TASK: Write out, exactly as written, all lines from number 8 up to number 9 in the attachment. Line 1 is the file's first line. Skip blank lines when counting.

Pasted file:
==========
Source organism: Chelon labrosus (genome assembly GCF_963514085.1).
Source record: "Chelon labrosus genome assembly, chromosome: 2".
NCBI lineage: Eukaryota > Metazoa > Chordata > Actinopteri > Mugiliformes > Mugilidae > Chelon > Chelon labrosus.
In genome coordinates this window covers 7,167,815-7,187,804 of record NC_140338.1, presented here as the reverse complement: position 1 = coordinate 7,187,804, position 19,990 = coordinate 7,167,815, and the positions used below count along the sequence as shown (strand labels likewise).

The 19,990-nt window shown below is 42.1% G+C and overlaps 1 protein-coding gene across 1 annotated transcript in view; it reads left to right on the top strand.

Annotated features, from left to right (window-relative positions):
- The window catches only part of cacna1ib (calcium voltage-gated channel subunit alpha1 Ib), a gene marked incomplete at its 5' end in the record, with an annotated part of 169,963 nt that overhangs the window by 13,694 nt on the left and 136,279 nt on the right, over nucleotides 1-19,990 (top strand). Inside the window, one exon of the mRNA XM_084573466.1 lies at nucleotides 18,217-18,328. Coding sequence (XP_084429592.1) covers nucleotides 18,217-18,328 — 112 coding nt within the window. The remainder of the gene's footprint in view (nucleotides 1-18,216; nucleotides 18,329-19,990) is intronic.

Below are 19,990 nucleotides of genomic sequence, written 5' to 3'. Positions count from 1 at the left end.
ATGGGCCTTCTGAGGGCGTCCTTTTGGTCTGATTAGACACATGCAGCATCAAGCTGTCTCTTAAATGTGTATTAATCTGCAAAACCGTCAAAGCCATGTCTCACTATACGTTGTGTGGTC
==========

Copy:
Below are 19,990 nucleotides of genomic sequence, written 5' to 3'. Positions count from 1 at the left end.
ATGGGCCTTCTGAGGGCGTCCTTTTGGTCTGATTAGACACATGCAGCATCAAGCTGTCTCTTAAATGTGTATTAATCTGCAAAACCGTCAAAGCCATGTCTCACTATACGTTGTGTGGTC